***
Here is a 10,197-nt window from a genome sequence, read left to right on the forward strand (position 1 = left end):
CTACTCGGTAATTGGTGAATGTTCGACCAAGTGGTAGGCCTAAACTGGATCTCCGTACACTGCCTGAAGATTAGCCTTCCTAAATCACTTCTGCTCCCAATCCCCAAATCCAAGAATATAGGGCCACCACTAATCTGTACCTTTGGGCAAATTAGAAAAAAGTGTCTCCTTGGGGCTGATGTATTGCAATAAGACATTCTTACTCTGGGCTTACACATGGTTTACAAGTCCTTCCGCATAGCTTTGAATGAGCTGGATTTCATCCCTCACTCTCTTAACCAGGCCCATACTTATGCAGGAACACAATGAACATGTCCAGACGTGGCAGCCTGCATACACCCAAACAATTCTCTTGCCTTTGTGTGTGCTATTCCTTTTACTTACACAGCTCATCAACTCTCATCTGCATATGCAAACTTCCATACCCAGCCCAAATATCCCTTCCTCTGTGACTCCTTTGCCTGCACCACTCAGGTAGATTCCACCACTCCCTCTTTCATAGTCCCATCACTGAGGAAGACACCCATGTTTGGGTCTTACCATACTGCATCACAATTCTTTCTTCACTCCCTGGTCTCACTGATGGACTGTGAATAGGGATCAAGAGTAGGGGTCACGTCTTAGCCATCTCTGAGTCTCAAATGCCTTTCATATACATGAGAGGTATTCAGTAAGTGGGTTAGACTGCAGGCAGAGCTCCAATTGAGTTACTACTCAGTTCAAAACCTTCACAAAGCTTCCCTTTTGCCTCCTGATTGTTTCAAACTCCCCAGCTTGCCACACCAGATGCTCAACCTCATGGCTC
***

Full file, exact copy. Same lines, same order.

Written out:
Here is a 10,197-nt window from a genome sequence, read left to right on the forward strand (position 1 = left end):
CTACTCGGTAATTGGTGAATGTTCGACCAAGTGGTAGGCCTAAACTGGATCTCCGTACACTGCCTGAAGATTAGCCTTCCTAAATCACTTCTGCTCCCAATCCCCAAATCCAAGAATATAGGGCCACCACTAATCTGTACCTTTGGGCAAATTAGAAAAAAGTGTCTCCTTGGGGCTGATGTATTGCAATAAGACATTCTTACTCTGGGCTTACACATGGTTTACAAGTCCTTCCGCATAGCTTTGAATGAGCTGGATTTCATCCCTCACTCTCTTAACCAGGCCCATACTTATGCAGGAACACAATGAACATGTCCAGACGTGGCAGCCTGCATACACCCAAACAATTCTCTTGCCTTTGTGTGTGCTATTCCTTTTACTTACACAGCTCATCAACTCTCATCTGCATATGCAAACTTCCATACCCAGCCCAAATATCCCTTCCTCTGTGACTCCTTTGCCTGCACCACTCAGGTAGATTCCACCACTCCCTCTTTCATAGTCCCATCACTGAGGAAGACACCCATGTTTGGGTCTTACCATACTGCATCACAATTCTTTCTTCACTCCCTGGTCTCACTGATGGACTGTGAATAGGGATCAAGAGTAGGGGTCACGTCTTAGCCATCTCTGAGTCTCAAATGCCTTTCATATACATGAGAGGTATTCAGTAAGTGGGTTAGACTGCAGGCAGAGCTCCAATTGAGTTACTACTCAGTTCAAAACCTTCACAAAGCTTCCCTTTTGCCTCCTGATTGTTTCAAACTCCCCAGCTTGCCACACCAGATGCTCAACCTCATGGCTC